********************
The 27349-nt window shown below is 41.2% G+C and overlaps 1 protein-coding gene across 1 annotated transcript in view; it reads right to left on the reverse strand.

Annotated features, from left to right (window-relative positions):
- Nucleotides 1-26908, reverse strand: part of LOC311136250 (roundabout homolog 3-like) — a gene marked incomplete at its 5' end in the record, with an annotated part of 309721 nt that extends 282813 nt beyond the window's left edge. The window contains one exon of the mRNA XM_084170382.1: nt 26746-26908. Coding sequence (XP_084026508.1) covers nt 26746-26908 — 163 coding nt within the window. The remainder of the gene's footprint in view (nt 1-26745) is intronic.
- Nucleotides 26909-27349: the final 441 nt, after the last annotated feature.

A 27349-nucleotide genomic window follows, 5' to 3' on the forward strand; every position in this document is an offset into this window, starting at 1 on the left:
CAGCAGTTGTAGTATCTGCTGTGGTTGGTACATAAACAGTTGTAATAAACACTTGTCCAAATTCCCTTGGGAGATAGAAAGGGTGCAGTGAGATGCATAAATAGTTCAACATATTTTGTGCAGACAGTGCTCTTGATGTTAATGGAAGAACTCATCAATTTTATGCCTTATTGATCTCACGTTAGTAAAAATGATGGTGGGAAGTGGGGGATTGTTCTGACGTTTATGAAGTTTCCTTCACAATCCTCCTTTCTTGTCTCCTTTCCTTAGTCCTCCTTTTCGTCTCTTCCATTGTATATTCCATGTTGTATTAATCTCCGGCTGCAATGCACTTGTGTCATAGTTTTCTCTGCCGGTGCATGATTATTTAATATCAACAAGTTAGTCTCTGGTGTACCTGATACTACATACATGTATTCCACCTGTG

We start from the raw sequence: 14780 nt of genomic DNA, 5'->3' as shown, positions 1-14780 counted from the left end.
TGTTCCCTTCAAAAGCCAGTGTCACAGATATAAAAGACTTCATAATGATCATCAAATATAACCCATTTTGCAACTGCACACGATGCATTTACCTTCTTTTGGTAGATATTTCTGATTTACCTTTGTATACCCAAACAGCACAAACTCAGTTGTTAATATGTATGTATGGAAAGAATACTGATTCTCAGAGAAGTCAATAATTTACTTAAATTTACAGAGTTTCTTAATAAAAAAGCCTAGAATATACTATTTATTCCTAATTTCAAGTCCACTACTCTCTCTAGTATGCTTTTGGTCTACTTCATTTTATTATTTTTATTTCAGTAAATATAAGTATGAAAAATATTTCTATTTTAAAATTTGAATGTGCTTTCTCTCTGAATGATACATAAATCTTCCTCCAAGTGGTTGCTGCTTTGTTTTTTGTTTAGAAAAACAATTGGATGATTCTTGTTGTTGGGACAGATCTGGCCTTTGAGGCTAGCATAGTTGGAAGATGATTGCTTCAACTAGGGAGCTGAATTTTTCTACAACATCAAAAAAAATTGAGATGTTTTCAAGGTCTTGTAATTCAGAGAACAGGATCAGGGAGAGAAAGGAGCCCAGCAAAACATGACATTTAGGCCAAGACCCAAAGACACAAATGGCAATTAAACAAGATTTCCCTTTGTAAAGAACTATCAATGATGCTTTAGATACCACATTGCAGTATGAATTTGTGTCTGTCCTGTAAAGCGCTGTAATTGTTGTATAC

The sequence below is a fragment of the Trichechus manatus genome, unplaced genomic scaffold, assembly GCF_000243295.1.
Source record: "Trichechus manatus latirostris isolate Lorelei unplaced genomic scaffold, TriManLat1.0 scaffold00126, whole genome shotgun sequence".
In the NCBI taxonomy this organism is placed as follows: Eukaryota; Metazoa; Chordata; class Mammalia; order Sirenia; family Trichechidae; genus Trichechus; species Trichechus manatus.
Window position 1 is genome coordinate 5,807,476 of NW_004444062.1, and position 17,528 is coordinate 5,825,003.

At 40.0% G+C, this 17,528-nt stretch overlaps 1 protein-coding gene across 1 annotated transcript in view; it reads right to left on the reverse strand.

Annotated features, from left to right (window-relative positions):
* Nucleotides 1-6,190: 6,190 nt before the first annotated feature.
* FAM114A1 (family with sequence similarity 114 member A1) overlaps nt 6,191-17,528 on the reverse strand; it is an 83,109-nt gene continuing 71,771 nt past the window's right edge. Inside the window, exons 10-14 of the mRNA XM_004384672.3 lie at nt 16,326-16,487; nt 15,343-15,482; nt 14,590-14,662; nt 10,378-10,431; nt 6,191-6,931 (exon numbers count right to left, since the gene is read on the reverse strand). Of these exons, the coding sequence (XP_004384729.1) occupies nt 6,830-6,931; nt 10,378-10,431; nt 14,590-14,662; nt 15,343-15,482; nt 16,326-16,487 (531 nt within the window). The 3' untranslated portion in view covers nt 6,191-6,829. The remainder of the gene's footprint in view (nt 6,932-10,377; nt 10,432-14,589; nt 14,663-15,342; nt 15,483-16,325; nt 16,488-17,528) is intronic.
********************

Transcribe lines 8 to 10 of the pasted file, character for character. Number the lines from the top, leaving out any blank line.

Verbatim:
TGTTCCCTTCAAAAGCCAGTGTCACAGATATAAAAGACTTCATAATGATCATCAAATATAACCCATTTTGCAACTGCACACGATGCATTTACCTTCTTTTGGTAGATATTTCTGATTTACCTTTGTATACCCAAACAGCACAAACTCAGTTGTTAATATGTATGTATGGAAAGAATACTGATTCTCAGAGAAGTCAATAATTTACTTAAATTTACAGAGTTTCTTAATAAAAAAGCCTAGAATATACTATTTATTCCTAATTTCAAGTCCACTACTCTCTCTAGTATGCTTTTGGTCTACTTCATTTTATTATTTTTATTTCAGTAAATATAAGTATGAAAAATATTTCTATTTTAAAATTTGAATGTGCTTTCTCTCTGAATGATACATAAATCTTCCTCCAAGTGGTTGCTGCTTTGTTTTTTGTTTAGAAAAACAATTGGATGATTCTTGTTGTTGGGACAGATCTGGCCTTTGAGGCTAGCATAGTTGGAAGATGATTGCTTCAACTAGGGAGCTGAATTTTTCTACAACATCAAAAAAAATTGAGATGTTTTCAAGGTCTTGTAATTCAGAGAACAGGATCAGGGAGAGAAAGGAGCCCAGCAAAACATGACATTTAGGCCAAGACCCAAAGACACAAATGGCAATTAAACAAGATTTCCCTTTGTAAAGAACTATCAATGATGCTTTAGATACCACATTGCAGTATGAATTTGTGTCTGTCCTGTAAAGCGCTGTAATTGTTGTATAC

The sequence below is a fragment of the Trichechus manatus genome, unplaced genomic scaffold, assembly GCF_000243295.1.
Source record: "Trichechus manatus latirostris isolate Lorelei unplaced genomic scaffold, TriManLat1.0 scaffold00126, whole genome shotgun sequence".